Solar power is fast becoming a key part of the global energy mix. Solar can play an important role in powering Kenya’s economic development if the potential for this technology is grasped. Despite rapid deployment of solar technology, there are several misconceptions which stand in the way of more rapid uptake, principally the idea that solar is expensive and only suitable for small scale off-grid applications.
Many potential users are not aware of the staggering cost reductions which have been achieved by the solar industry, and the scale of projects which are now routinely deployed in East Africa.
However “seeing is believing” and there are a growing number of forward thinking organisations in Kenya which have installed solar power systems to generate low-cost solar electricity for their businesses. The companies, which include Williamson Tea, are making significant savings on their energy bills. Williamson Tea’s hybrid solar system at its farm in Bomet is helping the company to reduce its energy bills by 30 per cent every year. The solar systems installed by farms, factories, offices, shops and homes are helping power the buildings and the lives of people who reside in them. These systems also feed energy into the national grid, thereby helping to alleviate Kenya’s energy deficit.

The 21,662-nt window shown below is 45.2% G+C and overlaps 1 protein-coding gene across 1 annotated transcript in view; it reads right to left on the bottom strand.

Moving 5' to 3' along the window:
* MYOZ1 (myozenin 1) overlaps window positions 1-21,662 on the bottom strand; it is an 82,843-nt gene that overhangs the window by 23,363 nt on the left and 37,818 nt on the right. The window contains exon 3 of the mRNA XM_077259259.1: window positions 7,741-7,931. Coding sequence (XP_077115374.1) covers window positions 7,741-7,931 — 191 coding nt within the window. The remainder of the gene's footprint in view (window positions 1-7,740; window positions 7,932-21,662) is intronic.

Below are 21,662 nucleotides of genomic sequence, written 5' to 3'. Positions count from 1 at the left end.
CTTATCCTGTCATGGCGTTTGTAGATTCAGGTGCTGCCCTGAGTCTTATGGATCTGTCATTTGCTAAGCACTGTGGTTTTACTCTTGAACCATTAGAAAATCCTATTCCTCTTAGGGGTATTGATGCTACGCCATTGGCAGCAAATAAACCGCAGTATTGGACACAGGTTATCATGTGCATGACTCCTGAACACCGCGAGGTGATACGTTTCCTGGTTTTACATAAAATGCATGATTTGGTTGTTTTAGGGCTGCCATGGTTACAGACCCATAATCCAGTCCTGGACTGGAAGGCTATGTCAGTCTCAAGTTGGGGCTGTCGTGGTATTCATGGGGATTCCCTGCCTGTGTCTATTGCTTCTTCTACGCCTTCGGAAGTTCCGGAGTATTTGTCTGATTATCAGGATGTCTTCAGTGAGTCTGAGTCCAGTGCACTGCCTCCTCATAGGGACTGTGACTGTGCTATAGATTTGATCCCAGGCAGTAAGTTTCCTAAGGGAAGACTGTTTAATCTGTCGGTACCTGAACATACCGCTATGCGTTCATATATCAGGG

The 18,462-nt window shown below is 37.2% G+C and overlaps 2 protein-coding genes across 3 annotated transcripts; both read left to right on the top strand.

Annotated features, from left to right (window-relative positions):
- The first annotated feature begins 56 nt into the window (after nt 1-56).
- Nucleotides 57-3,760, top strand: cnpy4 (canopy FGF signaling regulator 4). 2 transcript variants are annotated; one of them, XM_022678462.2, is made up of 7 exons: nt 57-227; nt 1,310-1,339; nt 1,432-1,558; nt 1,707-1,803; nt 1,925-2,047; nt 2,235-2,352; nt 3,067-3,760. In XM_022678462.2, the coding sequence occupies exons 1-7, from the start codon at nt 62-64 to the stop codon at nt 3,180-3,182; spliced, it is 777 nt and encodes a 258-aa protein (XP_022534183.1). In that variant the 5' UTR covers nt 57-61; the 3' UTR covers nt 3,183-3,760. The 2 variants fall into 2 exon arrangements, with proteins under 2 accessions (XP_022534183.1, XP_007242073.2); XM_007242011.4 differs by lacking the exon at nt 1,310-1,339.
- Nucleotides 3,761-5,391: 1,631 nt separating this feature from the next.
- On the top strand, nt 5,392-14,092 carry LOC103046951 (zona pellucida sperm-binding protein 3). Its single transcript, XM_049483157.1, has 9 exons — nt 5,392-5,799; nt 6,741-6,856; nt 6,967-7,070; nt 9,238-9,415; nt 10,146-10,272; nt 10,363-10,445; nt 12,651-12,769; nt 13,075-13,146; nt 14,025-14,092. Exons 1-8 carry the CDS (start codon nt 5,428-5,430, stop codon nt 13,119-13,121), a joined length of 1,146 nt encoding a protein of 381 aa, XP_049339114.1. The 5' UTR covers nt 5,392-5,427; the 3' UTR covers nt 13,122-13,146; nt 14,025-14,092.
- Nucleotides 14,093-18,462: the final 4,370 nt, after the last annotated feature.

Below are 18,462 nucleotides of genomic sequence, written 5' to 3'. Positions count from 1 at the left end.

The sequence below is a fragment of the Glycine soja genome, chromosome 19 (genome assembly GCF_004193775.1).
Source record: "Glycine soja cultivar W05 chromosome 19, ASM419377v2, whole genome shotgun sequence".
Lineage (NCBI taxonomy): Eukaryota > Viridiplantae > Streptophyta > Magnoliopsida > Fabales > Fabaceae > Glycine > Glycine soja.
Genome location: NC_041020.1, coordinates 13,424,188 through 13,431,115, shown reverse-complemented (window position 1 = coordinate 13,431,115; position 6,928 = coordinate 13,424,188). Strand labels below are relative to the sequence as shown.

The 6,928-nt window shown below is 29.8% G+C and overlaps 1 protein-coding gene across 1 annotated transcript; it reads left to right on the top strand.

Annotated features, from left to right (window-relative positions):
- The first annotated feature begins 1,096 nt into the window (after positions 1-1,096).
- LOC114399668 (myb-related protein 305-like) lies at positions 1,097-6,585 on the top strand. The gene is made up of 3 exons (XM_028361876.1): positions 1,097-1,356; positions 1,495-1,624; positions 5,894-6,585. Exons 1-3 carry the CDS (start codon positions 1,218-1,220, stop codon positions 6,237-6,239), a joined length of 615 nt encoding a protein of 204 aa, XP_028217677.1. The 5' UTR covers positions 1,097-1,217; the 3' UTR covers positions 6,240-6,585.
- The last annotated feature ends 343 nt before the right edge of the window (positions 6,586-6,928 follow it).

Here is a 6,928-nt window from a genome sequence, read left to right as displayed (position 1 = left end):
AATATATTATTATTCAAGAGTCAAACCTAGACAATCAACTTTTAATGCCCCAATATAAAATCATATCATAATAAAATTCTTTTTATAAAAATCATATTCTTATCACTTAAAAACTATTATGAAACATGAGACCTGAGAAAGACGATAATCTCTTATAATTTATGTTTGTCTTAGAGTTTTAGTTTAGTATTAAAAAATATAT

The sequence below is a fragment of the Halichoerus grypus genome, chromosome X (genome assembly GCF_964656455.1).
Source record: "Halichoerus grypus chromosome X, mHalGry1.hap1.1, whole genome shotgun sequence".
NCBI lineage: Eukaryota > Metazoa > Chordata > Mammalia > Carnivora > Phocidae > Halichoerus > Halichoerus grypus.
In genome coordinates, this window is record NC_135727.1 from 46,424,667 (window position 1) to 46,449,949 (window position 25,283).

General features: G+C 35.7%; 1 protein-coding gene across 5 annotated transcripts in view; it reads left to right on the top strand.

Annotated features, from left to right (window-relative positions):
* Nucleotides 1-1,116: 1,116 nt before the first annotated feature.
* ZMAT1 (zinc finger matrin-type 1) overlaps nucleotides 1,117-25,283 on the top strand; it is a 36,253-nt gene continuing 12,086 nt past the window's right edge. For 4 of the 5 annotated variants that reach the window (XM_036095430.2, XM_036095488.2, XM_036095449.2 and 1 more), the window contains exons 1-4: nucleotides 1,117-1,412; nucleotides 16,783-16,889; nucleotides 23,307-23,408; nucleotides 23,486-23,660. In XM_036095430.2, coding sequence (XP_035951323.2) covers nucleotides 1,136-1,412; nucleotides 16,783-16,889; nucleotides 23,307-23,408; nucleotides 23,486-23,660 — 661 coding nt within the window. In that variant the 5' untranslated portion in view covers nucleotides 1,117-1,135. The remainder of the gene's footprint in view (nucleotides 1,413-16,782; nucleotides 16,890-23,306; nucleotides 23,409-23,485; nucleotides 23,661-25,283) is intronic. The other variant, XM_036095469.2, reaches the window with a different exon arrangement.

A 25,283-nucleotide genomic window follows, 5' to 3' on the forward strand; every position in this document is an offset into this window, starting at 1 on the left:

The UK, for example, has 12 gigawatts of solar power systems feeding power into the grid or directly to homes and businesses. Just imagine what these solar panels could do in Kenya which has double the solar resource of northern Europe.
Where there is no grid power available, small scale and portable solar technology can be used to bring light, communications and even entertainment to the remotest of places. Due to the long life, falling capital costs and very low running costs of solar power, this renewable energy technology can provide power which is cheaper than retail price power or power from standby generators.
Once the solar system has been installed, the price of electricity generated is fixed for at least 25 years. The lifetime cost of electricity, also known as levelised costs of energy, is lower than grid prices for most consumers and is significantly lower than the cost of power from standby generators. Globally, the solar industry is booming. A report by IHS this year notes that global solar PV demand has grown for the 10th straight year, noting that in 2016 total solar installed globally reached 77 GW. This is up from 59GW of solar PV installed globally in 2015.
The writer is the director for Solarcentury in East Africa
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